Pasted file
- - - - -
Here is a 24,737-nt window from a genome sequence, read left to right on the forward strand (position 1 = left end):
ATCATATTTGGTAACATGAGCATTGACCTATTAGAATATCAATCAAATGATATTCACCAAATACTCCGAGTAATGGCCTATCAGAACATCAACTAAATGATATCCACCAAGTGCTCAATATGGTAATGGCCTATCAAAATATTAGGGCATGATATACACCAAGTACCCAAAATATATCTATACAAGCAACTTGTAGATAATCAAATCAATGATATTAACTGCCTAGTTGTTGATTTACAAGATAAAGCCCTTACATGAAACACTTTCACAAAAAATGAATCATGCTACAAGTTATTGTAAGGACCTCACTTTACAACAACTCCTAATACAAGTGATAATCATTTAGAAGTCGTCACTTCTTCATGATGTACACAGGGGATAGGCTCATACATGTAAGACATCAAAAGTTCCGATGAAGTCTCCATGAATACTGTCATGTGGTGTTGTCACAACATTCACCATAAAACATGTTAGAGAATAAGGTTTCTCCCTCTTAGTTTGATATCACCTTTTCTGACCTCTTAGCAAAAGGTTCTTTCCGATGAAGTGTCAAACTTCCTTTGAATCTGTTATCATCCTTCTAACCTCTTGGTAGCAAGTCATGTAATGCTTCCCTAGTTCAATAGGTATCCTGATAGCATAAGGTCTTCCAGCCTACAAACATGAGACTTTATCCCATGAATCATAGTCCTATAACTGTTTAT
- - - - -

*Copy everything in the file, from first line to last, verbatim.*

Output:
Here is a 24,737-nt window from a genome sequence, read left to right on the forward strand (position 1 = left end):
ATCATATTTGGTAACATGAGCATTGACCTATTAGAATATCAATCAAATGATATTCACCAAATACTCCGAGTAATGGCCTATCAGAACATCAACTAAATGATATCCACCAAGTGCTCAATATGGTAATGGCCTATCAAAATATTAGGGCATGATATACACCAAGTACCCAAAATATATCTATACAAGCAACTTGTAGATAATCAAATCAATGATATTAACTGCCTAGTTGTTGATTTACAAGATAAAGCCCTTACATGAAACACTTTCACAAAAAATGAATCATGCTACAAGTTATTGTAAGGACCTCACTTTACAACAACTCCTAATACAAGTGATAATCATTTAGAAGTCGTCACTTCTTCATGATGTACACAGGGGATAGGCTCATACATGTAAGACATCAAAAGTTCCGATGAAGTCTCCATGAATACTGTCATGTGGTGTTGTCACAACATTCACCATAAAACATGTTAGAGAATAAGGTTTCTCCCTCTTAGTTTGATATCACCTTTTCTGACCTCTTAGCAAAAGGTTCTTTCCGATGAAGTGTCAAACTTCCTTTGAATCTGTTATCATCCTTCTAACCTCTTGGTAGCAAGTCATGTAATGCTTCCCTAGTTCAATAGGTATCCTGATAGCATAAGGTCTTCCAGCCTACAAACATGAGACTTTATCCCATGAATCATAGTCCTATAACTGTTTAT